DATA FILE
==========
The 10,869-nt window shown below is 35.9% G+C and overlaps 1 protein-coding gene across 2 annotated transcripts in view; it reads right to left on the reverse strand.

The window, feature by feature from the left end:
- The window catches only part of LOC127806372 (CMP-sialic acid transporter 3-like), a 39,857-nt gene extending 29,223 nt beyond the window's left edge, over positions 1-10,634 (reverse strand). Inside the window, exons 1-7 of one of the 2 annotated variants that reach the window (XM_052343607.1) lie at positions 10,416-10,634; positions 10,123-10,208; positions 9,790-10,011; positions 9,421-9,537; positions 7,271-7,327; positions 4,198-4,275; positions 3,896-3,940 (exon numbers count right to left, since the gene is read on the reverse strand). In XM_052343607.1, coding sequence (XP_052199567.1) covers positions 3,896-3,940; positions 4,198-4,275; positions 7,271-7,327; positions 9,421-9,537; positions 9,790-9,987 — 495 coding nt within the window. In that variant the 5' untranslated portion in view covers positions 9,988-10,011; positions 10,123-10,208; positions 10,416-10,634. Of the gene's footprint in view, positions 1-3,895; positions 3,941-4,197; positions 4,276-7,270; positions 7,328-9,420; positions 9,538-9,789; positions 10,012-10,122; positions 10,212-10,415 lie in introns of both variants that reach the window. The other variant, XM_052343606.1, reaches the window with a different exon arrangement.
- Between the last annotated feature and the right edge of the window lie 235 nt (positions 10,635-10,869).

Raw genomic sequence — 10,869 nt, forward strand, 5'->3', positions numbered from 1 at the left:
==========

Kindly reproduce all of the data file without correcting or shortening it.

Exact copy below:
The 10,869-nt window shown below is 35.9% G+C and overlaps 1 protein-coding gene across 2 annotated transcripts in view; it reads right to left on the reverse strand.

The window, feature by feature from the left end:
- The window catches only part of LOC127806372 (CMP-sialic acid transporter 3-like), a 39,857-nt gene extending 29,223 nt beyond the window's left edge, over positions 1-10,634 (reverse strand). Inside the window, exons 1-7 of one of the 2 annotated variants that reach the window (XM_052343607.1) lie at positions 10,416-10,634; positions 10,123-10,208; positions 9,790-10,011; positions 9,421-9,537; positions 7,271-7,327; positions 4,198-4,275; positions 3,896-3,940 (exon numbers count right to left, since the gene is read on the reverse strand). In XM_052343607.1, coding sequence (XP_052199567.1) covers positions 3,896-3,940; positions 4,198-4,275; positions 7,271-7,327; positions 9,421-9,537; positions 9,790-9,987 — 495 coding nt within the window. In that variant the 5' untranslated portion in view covers positions 9,988-10,011; positions 10,123-10,208; positions 10,416-10,634. Of the gene's footprint in view, positions 1-3,895; positions 3,941-4,197; positions 4,276-7,270; positions 7,328-9,420; positions 9,538-9,789; positions 10,012-10,122; positions 10,212-10,415 lie in introns of both variants that reach the window. The other variant, XM_052343606.1, reaches the window with a different exon arrangement.
- Between the last annotated feature and the right edge of the window lie 235 nt (positions 10,635-10,869).

Raw genomic sequence — 10,869 nt, forward strand, 5'->3', positions numbered from 1 at the left: